Become a member and get exclusive access to articles, live sessions and more!
Start Your Free Trial

This is the 1st of your 3 free articles

Become a member for unlimited website access and more.

FREE TRIAL Available!

Learn More

Already a member? Sign in to continue reading

Bill Frisell: Big Sur

JazzTimes may earn a small commission if you buy something using one of the retail links in our articles. JazzTimes does not accept money for any editorial recommendations. Read more about our policy here. Thanks for supporting JazzTimes.

Being both prolific and consistently compelling in jazz is a tough trick; it generally requires employing the same personnel and a trademark sound but convincingly reinventing the surrounding context. Guitarist Bill Frisell has managed this feat for about a decade now, and his 19-track Big Sur album, his first for Sony’s re-launched OKeh imprint, expertly balances newness with his dependable delights. So we get Frisell’s innately beautiful melodic sense as a composer and his penchant for loping midtempo waltzes and seemingly through-composed, score-like work; his understated touch and influential tone, glassy and shimmering but not slick; and an empathetic chamber ensemble comprising familiar faces: violinist Jenny Scheinman, violist Eyvind Kang, cellist Hank Roberts and drummer Rudy Royston.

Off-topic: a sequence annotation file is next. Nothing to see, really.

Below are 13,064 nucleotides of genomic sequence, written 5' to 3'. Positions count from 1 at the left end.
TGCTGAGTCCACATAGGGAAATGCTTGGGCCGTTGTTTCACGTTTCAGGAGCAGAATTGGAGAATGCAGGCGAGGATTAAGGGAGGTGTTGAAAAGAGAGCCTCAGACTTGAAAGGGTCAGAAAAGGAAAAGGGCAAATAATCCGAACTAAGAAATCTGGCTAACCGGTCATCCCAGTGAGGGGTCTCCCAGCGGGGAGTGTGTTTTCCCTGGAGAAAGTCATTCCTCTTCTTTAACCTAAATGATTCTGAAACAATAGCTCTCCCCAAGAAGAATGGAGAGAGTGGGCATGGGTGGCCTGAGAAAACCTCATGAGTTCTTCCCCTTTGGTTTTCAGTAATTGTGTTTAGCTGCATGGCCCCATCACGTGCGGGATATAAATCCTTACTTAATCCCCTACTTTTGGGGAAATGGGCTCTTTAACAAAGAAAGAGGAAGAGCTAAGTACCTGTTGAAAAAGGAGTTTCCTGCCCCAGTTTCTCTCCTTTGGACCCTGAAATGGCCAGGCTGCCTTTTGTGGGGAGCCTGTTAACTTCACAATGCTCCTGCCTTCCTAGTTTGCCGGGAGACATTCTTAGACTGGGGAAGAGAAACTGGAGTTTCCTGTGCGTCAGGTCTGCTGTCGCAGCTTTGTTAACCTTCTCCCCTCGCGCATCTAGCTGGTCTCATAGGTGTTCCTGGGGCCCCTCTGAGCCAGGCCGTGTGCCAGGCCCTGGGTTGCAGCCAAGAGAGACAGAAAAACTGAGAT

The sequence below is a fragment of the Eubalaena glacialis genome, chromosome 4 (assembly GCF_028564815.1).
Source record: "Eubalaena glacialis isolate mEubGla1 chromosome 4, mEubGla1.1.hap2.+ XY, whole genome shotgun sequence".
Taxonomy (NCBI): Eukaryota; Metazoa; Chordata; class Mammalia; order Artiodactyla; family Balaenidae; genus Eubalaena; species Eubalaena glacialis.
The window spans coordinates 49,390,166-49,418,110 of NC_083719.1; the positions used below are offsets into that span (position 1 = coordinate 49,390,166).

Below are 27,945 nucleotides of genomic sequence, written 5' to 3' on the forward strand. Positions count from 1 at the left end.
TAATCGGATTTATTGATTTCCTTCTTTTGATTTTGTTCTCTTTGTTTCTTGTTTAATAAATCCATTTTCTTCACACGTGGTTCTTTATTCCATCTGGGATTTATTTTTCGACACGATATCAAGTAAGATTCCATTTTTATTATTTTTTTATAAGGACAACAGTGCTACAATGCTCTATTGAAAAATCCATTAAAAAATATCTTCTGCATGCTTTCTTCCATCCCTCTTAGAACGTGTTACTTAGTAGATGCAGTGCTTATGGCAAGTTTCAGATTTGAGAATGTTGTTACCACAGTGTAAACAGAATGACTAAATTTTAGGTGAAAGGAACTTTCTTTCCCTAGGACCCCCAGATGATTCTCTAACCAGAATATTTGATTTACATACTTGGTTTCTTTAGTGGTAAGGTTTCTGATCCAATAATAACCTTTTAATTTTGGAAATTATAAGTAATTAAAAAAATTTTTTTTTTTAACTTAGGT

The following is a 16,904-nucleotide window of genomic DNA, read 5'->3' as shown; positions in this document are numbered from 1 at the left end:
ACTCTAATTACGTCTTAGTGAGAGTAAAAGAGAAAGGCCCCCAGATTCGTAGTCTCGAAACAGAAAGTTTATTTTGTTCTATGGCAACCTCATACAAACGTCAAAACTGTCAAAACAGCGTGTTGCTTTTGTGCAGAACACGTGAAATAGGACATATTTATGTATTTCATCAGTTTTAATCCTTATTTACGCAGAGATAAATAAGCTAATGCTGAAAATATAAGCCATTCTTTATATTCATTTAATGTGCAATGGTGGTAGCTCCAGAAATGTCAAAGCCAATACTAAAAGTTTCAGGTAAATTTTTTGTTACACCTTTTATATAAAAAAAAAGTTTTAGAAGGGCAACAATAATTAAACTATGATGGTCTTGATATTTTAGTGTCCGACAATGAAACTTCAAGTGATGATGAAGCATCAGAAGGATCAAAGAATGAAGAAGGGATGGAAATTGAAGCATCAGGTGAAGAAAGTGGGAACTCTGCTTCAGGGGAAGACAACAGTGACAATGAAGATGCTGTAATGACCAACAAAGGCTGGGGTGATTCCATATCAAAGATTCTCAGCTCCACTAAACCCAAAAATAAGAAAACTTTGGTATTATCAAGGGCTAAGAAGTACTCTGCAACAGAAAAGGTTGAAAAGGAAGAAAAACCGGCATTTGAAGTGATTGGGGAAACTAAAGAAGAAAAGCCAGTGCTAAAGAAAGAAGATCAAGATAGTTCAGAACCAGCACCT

The reinvention arrives with the album concept, but even that is rooted in the sort of extramusical inspirations that have driven so much of Frisell’s recent output. Written last year in Big Sur on a commission from the Monterey Jazz Festival, the music often pointedly evokes that majestic stretch of California coastline. The album’s first and best piece, “The Music of Glen Deven Ranch,” alludes to the 860-acre property where Frisell wrote it; the strings’ gracefully curt ensemble parts and the leader’s ethereal guitar present a melancholy duality that defines the rugged beauty of hulking redwoods and dramatic cliffs. Alternately, “The Big One” is instrumental surf music, with a beach-party riff that Frisell inventively passes from guitar to the strings. For most jazz artists it’d constitute a surprise, but Frisell isn’t most jazz artists.

Originally Published